Exercising in the elderly protects the brain and cognition

People who get regular physical exercise during aging have better brain health and better cognitive abilities, and prevent the damaging effects of neuropathological lesions, according to a study.

Exercising in the elderly protects the brain and cognition

Physical exercise is a great ally of good physical, mental and emotional health at any time in life, and a study carried out by researchers from the CIBER for Mental Health (CIBERSAM) and the University of the Basque Country (UPV/ EHU) has found that staying active during aging protects brain health and cognitive abilities.

Specifically, the research has found evidence that physical exercise during old age increases synaptic density, that is, the space that exists in the gray matter of the brain and that is where neuronal connections take place. However, the results, which have been published in the journal Alzheimer’s & Dementia, emphasized that to maintain these benefits it is important to be constant with the practice of physical activity.

The study analyzed 404 elderly people whose physical activity was monitored using smart watches or bracelets for a period of 3.5 years before death, and after their death samples were collected from 12 brain areas responsible for abilities. cognitive and psychomotor, in order to analyze eight synaptic proteins –responsible for the exchange of information between neurons– to determine if there was any neuropathology associated with aging.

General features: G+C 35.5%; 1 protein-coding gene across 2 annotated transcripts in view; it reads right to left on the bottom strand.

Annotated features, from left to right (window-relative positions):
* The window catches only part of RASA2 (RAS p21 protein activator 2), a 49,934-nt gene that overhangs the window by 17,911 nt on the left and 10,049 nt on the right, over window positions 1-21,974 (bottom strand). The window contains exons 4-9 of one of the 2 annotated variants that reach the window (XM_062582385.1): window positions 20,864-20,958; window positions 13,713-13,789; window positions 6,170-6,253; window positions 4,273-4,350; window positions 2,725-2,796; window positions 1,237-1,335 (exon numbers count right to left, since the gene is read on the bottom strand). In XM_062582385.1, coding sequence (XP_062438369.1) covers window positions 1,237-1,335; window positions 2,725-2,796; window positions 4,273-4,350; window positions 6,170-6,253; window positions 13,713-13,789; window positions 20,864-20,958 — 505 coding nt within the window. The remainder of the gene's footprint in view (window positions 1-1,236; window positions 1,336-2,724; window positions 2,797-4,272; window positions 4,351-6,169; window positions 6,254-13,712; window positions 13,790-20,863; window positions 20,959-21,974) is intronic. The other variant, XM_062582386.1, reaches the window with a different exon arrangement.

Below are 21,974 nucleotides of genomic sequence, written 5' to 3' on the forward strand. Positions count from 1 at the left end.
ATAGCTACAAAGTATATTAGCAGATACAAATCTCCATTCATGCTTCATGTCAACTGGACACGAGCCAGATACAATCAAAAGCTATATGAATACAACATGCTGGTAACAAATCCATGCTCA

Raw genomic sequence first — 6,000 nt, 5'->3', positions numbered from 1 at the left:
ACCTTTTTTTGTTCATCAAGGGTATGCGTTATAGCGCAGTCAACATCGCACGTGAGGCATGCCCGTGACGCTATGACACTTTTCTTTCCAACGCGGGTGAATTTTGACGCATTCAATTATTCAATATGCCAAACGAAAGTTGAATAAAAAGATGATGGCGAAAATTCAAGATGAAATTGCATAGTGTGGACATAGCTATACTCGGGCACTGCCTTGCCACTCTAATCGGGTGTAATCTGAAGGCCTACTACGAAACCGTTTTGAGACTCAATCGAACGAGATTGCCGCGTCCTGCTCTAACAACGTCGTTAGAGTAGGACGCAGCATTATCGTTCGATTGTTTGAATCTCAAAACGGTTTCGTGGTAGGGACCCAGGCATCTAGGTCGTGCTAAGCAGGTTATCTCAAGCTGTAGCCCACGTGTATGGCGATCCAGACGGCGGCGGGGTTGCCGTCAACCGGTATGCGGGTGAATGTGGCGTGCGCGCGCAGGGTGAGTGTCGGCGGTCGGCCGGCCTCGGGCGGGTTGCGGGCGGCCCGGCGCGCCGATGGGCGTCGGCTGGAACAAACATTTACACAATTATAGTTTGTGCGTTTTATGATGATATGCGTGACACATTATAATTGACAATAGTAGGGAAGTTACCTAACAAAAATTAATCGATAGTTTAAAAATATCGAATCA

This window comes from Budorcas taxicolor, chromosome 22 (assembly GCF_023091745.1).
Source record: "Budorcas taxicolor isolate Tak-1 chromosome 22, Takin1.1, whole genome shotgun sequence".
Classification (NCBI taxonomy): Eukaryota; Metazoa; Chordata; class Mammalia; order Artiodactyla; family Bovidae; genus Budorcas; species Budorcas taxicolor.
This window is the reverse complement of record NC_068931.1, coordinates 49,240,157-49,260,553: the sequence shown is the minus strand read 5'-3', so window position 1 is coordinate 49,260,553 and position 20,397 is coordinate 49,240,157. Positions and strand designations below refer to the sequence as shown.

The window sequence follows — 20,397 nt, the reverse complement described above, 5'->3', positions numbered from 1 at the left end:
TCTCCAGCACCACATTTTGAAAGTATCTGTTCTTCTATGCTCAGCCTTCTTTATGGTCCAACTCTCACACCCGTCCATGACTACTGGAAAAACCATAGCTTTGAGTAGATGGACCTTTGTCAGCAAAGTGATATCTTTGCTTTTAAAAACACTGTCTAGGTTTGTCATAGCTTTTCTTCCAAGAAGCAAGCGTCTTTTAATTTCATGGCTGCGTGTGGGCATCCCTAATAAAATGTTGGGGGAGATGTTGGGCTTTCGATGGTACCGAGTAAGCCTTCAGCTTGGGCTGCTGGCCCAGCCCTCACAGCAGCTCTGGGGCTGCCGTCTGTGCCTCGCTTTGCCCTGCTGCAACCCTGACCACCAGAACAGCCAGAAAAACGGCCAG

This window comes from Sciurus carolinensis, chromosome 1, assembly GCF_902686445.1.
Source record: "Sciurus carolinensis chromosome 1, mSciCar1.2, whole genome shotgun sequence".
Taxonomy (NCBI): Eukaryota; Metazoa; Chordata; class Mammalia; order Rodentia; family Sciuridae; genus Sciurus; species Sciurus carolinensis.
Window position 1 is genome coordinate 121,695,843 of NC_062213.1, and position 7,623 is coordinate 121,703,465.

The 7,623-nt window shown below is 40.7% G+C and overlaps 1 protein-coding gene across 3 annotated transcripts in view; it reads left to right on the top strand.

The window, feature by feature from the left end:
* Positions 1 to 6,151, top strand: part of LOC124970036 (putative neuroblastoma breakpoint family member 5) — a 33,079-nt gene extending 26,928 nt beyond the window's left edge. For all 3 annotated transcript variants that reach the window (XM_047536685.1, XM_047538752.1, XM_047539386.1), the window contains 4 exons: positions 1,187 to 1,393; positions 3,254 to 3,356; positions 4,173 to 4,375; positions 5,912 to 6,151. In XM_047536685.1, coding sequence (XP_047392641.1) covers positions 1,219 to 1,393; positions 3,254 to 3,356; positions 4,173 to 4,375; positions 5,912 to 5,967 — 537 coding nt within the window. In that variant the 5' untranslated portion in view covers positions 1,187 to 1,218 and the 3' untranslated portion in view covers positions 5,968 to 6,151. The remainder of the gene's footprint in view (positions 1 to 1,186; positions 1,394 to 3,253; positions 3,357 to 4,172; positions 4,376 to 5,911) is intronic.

Preventive and therapeutic strategies to reduce sedentary lifestyle

The findings showed that higher rates of daily physical activity were related to higher quantity and functionality of all the synaptic proteins analyzed. This association was especially notable in brain regions responsible for motor control, such as the caudate nucleus and putamen.

The beneficial effects of exercise on the brain are for everyone, regardless of their health status, but to maintain them you must be constant in your practice

In addition, the beneficial effects were found to be highly volatile, so that participants who had a high physical routine, but then did not continue with that habit in the last two years of life, showed synaptic densities very similar to those who had had a high physical routine. a more sedentary attitude.

Another great finding of the work was that the relationship between physical exercise and synaptic density was independent of the neuropathological load found in the same brain areas and the possible presence of pathologies that affect the motor skills of older people.

Therefore, Alfredo Ramos-Miguel, one of the authors of the research, highlights that “this study shows, for the first time in humans, that exercising physically, even in advanced ages, contributes either to promoting synaptogenesis processes, or else to increase synaptic resilience against the deleterious effects of neuropathological lesions”.

The conclusions reached by the study indicate that exercising physically, even in the case of older adults, contributes to promoting synaptogenesis or increasing synaptic resilience against the damaging effects of neuropathological lesions, as explained by the experts, who advise that “public health systems should redouble efforts to promote preventive and therapeutic strategies aimed at reducing sedentary lifestyles among the elderly population.”


Previous articleAerobic exercise protects the elderly from memory loss
Next articleThey find the possible cause for which the sense of smell is lost in Alzheimer’s


Please enter your comment!
Please enter your name here